I remember the first time John and I visited a concentration camp clearly.
I lasted 90 minutes.
We had decided to go to Dachau, the first concentration camp that Hitler opened, on our way back from a weekend in Munich. After touring the horrific wooden barracks that paraded as living quarters, and walking past exhibit after exhibit outlining the Nazis atrocities – horrific acts of violence that only truly sick people could imagine and put into practice – and then walking into the crematorium, I could feel myself getting physically sick. How anyone could have survived is unimaginable to me. Especially when I could only take it for 90 minutes.
So, when John and I picked Krakow, Poland to visit for our most recent trip, John said he wanted to go to Aushwitz-Birkenau while we were there. I wasn’t excited (I mean really, who would ever be excited?) but I definitely knew we had to visit – everyone should.
Initially I had planned on us just doing a tour on our own, but instead ended up signing us up for an English tour – which was definitely the way to go. If you tour Aushwitz-Birkenau on your own, I think you will lose out on a lot of information. Not to mention, so many people are on tours, that you will spend more time dodging the tour groups that you may not see as much either.
Aushwitz and Birkenau are actually two separate camps. Aushwitz I was opened in 1940, while Aushwitz II (Birkenau) was opened in 1942 after Hitler declared that the “Final Solution” be enacted in Europe. One in six prisoners who died in the Holocaust were killed in Birkenau.
The tour begins at Aushwitz I, and you move through various former barracks, which have been turned into various exhibitions. Unlike Dachau, this was less of a museum and more of a memorial. Most of the rooms you could take pictures in, but others they asked you not to out of respect for the victims. One such room was where the hair of the victims had all been moved. I had to turn away after the initial view – I started tearing up and knew that if I kept looking, I probably wouldn’t make it the rest of the way. After the prisoners were killed, the Nazis would shave their heads. Eventually, the prisoners who were allowed to live also lost their hair. The Nazis would then use it for various objects. Disgusting.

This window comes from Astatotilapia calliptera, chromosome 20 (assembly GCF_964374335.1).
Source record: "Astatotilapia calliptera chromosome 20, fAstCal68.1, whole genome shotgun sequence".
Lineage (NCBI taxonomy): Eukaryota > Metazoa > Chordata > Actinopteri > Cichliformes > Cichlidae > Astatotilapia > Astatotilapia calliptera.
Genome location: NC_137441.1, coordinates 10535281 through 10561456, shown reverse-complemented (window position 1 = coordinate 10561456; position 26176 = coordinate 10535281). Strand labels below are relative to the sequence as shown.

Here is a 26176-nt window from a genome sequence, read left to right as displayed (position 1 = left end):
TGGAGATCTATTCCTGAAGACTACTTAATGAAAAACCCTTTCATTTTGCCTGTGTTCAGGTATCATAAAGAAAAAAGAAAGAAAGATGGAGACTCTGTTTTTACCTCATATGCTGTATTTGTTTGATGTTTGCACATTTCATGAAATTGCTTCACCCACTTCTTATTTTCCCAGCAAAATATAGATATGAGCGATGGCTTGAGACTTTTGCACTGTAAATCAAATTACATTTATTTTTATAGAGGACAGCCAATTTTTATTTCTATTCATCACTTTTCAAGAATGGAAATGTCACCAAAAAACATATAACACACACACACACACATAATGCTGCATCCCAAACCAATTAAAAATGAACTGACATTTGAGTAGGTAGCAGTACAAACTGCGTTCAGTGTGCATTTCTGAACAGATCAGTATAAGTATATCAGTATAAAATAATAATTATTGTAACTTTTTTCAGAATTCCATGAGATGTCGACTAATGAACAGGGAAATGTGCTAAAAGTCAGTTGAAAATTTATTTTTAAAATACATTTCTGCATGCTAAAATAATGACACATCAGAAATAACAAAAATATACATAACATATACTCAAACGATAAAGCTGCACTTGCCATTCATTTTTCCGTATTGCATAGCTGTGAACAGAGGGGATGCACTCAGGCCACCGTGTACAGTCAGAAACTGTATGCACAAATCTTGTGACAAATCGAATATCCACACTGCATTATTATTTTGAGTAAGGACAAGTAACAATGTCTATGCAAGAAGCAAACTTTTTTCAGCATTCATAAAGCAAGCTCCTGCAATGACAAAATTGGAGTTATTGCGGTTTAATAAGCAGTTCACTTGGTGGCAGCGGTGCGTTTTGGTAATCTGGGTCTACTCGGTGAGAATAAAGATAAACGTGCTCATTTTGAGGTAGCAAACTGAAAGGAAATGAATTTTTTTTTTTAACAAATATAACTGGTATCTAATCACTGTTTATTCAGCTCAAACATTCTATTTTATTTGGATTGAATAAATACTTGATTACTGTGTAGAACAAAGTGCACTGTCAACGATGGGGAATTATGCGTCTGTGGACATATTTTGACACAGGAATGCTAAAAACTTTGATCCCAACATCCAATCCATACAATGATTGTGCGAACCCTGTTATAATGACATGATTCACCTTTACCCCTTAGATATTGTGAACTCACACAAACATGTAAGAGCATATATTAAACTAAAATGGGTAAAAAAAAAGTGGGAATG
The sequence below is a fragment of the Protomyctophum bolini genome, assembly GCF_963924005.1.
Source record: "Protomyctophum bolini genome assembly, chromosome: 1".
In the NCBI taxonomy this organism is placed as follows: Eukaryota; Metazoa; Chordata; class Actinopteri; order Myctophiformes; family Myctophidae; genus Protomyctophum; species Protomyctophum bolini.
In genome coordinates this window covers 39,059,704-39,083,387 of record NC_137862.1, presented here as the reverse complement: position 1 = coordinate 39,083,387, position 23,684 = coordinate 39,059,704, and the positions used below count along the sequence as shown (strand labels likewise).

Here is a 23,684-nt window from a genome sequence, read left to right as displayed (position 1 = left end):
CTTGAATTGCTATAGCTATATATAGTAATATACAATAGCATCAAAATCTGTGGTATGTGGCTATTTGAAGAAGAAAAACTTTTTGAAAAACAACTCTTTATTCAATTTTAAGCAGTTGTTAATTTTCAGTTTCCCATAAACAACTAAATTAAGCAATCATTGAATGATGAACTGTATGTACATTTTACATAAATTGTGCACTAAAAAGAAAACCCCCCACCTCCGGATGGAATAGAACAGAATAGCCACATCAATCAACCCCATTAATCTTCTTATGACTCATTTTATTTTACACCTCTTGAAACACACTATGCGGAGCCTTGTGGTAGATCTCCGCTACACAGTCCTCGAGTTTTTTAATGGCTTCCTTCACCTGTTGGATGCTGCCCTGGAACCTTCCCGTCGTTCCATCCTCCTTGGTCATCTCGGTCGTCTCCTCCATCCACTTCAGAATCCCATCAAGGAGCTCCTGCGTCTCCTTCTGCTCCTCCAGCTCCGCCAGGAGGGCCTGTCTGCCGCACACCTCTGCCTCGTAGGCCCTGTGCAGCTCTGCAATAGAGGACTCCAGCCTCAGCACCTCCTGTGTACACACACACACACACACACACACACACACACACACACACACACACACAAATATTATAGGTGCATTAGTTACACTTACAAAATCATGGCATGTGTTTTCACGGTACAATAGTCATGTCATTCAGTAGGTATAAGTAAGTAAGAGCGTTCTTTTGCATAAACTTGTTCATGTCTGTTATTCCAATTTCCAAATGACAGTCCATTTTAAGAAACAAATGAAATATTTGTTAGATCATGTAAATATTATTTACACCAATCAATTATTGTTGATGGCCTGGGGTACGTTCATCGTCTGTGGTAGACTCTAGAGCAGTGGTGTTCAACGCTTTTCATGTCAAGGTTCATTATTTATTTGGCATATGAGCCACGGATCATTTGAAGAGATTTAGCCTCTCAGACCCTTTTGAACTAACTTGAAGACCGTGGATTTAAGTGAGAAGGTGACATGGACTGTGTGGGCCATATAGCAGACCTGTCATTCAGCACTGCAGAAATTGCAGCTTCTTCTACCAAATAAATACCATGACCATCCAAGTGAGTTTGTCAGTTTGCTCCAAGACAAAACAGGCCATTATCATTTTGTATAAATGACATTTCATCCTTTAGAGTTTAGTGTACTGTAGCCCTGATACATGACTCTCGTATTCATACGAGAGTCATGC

Then came the room of the victims shoes. They had been collected and traded for the camp prisoner wear. It was equally upsetting – made by worse by the baby shoes that were held in a separate case. I didn’t take pictures of those, although you could have. We then walked past the suitcases people packed, thinking they would be able to keep their belongings, and the eyeglasses they needed, and the prosthetics so many came in to the camp wearing.
The tour at Aushwitz I lasts about two hours, and then after a brief break, you board a bus to Aushwitz II-Birkenau. What John and I didn’t realize is that Aushwitz I is actually quite small, and what we think about when we think of Aushwitz is actually 3km up the road at Aushwitz II-Birkenau.
This was where the victims, who had been forced out of their homes and into cattle cars, found themselves separated on a platform. Then, depending on the way the thumb of one man went – these poor people were either sent to a terrible life where death by starvation or disease would likely kill them, or they were sent right to their deaths in the gas chambers. Again, in an evil deception, those sent straight to the gas chambers were told they were just going to take showers then would rejoin their families. This was mostly women, their babies, children under a certain age, people over a certain age and anyone who looked like they wouldn’t be able to endure the daily labor.
I lasted the entire tour this time, because as I said before, this was less of the museum that Dachau was and more of a Memorial to the victims – the people, mainly Jewish men, women and children, who had done nothing to deserve such a terrible and horrible fate. It was not easy to face for three hours – but it was absolutely necessary.